Many defined-benefit plans are underfunded. Here's how to keep track of your benefits.
As Americans confront the reality of severely depleted retirement savings, a new financial specter threatening retirement security emerges: the solvency of defined-benefit pension plans. Experiencing their worst historic performance in 2008, both public and corporate pension funds have faced staggering losses, placing enormous financial pressure on state and local governments and corporations that fund them.
Bill Frieske, vice president of investment risk and analytical services for Northern Trust, projects an average 26 percent loss among these pension plans from January through October of this year. The average allocation for such funds is classified as a "moderate risk" portfolio: 45 percent US equities, 15 percent international equities, 35 percent fixed-income investments, and 5 percent cash or cash equivalents.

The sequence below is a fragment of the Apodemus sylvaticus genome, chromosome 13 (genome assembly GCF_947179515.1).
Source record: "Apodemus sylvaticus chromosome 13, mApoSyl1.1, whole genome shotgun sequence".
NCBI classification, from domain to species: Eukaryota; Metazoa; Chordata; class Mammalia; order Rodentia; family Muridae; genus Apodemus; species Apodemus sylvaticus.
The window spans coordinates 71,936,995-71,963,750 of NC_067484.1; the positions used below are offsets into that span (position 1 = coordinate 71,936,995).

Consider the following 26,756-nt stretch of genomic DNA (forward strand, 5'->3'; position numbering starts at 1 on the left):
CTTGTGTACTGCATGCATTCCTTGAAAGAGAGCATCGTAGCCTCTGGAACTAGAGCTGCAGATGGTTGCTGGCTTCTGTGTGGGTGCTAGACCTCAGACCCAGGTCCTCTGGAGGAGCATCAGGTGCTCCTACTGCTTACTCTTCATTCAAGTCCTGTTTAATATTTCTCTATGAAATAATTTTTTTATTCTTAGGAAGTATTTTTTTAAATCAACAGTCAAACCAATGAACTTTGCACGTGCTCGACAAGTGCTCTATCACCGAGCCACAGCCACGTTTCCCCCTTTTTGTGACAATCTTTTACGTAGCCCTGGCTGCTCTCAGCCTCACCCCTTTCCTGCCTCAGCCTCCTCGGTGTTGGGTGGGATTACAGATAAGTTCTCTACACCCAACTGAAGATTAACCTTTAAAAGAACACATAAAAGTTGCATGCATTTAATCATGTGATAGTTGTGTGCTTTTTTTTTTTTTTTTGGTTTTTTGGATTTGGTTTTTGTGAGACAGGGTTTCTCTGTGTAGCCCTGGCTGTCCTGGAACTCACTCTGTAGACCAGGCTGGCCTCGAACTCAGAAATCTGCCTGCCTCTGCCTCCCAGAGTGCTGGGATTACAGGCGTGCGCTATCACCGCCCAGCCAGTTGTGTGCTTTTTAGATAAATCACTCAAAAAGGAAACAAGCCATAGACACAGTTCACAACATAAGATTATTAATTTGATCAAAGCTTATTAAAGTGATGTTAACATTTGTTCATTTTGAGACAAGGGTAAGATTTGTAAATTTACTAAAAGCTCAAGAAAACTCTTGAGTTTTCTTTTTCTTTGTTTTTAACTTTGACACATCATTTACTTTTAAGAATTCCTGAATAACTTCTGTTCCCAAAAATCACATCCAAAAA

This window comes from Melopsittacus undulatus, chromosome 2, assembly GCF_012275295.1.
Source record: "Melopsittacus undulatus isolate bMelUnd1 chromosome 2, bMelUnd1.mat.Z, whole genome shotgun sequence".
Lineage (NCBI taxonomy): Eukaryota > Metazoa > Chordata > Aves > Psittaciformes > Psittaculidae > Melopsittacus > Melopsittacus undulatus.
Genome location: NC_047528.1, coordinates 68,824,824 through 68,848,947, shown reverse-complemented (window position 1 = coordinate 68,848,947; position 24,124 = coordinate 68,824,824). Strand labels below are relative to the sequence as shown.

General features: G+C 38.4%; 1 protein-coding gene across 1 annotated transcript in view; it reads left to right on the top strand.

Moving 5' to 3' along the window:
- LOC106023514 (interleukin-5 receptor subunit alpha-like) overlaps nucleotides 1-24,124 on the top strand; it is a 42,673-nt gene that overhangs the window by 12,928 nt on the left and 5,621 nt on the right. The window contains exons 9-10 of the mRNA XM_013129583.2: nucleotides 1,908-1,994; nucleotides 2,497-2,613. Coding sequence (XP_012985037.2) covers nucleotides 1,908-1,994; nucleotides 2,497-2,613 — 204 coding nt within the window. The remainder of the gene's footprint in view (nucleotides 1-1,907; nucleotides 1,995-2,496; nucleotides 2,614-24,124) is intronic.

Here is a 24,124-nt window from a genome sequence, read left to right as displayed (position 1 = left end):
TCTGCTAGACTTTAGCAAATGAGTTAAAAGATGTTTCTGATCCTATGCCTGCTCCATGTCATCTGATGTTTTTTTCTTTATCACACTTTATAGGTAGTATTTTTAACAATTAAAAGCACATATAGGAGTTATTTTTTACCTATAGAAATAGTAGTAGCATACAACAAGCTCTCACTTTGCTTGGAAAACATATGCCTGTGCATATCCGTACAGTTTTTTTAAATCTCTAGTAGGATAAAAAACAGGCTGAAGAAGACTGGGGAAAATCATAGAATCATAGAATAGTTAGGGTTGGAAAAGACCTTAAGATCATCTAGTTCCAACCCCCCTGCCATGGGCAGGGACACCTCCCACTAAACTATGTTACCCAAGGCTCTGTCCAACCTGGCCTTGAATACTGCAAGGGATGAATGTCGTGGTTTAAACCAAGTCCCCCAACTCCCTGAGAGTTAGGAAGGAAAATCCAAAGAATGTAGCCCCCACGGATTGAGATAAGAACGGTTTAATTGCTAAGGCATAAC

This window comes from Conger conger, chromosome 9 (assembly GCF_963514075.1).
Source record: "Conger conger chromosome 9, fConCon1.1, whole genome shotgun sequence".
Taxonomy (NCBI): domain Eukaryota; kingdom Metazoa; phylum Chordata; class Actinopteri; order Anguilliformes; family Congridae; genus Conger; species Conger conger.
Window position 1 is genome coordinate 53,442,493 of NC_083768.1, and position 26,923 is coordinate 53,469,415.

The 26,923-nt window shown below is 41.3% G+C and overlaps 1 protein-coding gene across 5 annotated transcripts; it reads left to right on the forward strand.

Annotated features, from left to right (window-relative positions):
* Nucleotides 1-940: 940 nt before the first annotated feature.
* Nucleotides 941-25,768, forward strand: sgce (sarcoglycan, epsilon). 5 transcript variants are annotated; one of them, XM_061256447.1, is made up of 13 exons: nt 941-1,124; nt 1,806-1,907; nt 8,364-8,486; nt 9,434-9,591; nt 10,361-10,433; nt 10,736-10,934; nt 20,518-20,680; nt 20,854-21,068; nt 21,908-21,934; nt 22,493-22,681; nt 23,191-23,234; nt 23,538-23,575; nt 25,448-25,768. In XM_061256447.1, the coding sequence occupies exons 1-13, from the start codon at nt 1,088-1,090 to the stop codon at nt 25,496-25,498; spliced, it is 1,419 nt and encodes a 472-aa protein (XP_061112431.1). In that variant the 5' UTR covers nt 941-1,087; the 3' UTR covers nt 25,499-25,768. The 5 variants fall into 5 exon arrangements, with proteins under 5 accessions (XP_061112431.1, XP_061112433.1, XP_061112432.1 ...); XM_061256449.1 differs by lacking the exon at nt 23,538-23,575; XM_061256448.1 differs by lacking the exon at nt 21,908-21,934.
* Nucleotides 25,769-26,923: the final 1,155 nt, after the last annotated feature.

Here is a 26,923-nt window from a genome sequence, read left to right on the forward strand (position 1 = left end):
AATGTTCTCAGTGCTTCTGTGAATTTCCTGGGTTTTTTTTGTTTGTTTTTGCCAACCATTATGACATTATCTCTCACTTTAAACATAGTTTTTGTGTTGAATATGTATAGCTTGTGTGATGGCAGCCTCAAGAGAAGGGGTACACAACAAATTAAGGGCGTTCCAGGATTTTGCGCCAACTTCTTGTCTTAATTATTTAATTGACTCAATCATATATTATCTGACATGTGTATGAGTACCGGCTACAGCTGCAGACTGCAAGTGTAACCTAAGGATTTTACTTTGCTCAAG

Corporate employers face an added challenge in addressing their pension fund losses. The 2006 Pension Protection Act (PPA), effective this year, requires corporate pension funds to be fully funded by the end of 2008. This high threshold will be difficult to achieve for many of the 700 largest corporate plans, which have fallen to an average of 83 percent funding, down from 100 percent at the end of 2007.
Once a corporate defined-benefit plan falls to between 60 percent to 80 percent funding, retiree lump-sum benefits will be restricted to 50 percent of payouts due retirees. Lump-sum payouts have been a popular option for those who have retired in recent years.